Yes. It's a central issue and a central issue in communities like where we are on the South Side of Chicago. Nationally, it's an essential conversation, and particularly important to deal with in communities like the South Side. So, yeah, absolutely, it continues to come up and it's part of what is happening with Liam and Veronica.We just touched on Liam, but I wanted to run through all of the main characters and see if you could give me a bit of what to expect for each of them? Sound good?
We just touched on Liam, but I wanted to run through all of the main characters and get a bit on what is coming for each of them in this final season. Let's start with newlyweds Ian and Mickey.
The Gallaviches! Now they have to figure out how to be married. It's one thing to get married and a whole other thing to be married. And it's an issue. We have several writers involved with the show who are in similar situations in their lives, with same sex marriages, should they be married. People who are gay who get married face exactly the same challenges that everyone else does, which is, what does that actually mean now? Who are we? Did we actually talk about all of the things we should have talked about before we get married? So that's a big part of what's happening with Ian and Mickey. Where do they belong? How are they actually going to be a married couple now that they're a married couple? And what does marriage mean? It's a great way to explore it, because it's been explored so many times in so many ways, and yet to get to be able to do it was a same sex couple gives you all different type of new ways to tell those stories.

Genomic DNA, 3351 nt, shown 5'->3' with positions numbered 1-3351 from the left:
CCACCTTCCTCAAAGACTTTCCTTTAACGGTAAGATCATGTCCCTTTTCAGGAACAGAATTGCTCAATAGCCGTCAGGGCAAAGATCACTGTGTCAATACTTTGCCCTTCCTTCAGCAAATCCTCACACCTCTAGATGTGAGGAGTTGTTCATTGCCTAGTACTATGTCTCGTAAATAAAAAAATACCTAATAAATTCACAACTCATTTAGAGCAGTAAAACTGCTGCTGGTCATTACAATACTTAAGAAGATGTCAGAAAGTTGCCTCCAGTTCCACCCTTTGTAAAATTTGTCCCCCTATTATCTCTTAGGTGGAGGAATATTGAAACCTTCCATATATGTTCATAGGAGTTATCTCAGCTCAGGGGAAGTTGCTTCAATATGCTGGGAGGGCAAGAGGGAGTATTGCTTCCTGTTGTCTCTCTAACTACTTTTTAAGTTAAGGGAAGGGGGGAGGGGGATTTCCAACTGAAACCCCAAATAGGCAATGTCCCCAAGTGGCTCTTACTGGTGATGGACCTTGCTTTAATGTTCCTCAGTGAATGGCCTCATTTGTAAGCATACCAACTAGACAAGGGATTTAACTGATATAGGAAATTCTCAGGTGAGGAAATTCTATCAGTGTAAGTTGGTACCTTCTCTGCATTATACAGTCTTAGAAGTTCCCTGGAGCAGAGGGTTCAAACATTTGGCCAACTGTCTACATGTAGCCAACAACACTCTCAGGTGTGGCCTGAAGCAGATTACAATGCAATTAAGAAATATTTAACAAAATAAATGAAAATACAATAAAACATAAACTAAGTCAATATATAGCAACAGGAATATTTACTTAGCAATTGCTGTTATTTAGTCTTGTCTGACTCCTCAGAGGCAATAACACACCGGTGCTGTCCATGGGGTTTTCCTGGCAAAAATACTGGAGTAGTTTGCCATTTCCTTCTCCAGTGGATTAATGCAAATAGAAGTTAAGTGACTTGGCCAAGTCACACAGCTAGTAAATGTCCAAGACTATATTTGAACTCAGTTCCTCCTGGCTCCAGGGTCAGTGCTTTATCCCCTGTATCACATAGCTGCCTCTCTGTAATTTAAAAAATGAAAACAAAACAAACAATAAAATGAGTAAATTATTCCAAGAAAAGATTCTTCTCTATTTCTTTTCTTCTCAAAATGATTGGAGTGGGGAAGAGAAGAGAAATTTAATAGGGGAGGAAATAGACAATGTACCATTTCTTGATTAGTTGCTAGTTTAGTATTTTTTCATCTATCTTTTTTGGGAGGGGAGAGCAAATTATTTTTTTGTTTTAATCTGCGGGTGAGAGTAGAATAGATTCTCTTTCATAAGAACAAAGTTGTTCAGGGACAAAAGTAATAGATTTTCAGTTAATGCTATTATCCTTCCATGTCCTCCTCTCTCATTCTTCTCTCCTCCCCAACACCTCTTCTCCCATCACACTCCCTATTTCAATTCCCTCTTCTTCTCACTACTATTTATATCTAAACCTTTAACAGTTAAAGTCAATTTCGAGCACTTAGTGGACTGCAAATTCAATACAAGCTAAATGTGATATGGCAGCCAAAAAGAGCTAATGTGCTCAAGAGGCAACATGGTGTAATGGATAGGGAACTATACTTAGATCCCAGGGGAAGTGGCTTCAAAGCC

What's up with Lip? The end of last season was busy for him, between falling off the wagon and getting a house without telling Tami.
We're really using Lip and Tami to explore how hard the financial implications for working-class people have been during the pandemic, and how that impacts their relationship and their hopes, and how much it sets them back. One of the things that I think is going to be explored in great depths once we come out the other side of this is just how far down the ladder did we knock millions of working-class people, and the economic consequences of the pandemic. Lip and Tami are both having a really hard time, because their jobs and financial security is being undermined, so we're spending a lot of time talking about that. And it's a comedy, so we're trying to find ways to make it funny. We're dealing with some healthcare issues that they have to deal with within their families. They didn't have much in the bank to begin with, and now how are you going to recover? One of the well-publicized statistics that was talked about a lot last year was that 40 percent of Americans don't have $400 in the bank to cover any unexpected crisis. That definitely applies to Lip and Tami.
Debbie followed in the Gallagher tradition of being a criminal, as she was last seen running from the cops after sleeping with the underaged Julia. Where do we find here now?
She's got an ankle bracelet on, and she's also really struggling to have to figure out, who am I going to be? The overarching thing that we're trying to deal with is, when you've had a really tight family that has difficulty together and has survived together and you're dependent upon each other to survive, what happens when you become adults? How do you move away from each other and have your own relationships? How do you carve out your own life, and yet continue to look out for each other? Of everyone, she's having the most difficulty with the fact that they've all grown up and they're all going to have to start going their own separate ways in their other relationships. So that's a big part of what she's dealing with. She would be happy if they all just stayed in that house and nothing ever changed. [Laughs] And there's always one sibling who has that opinion, like, "Why does this have to change? This works for me. It may not work for everyone else, but it works for me."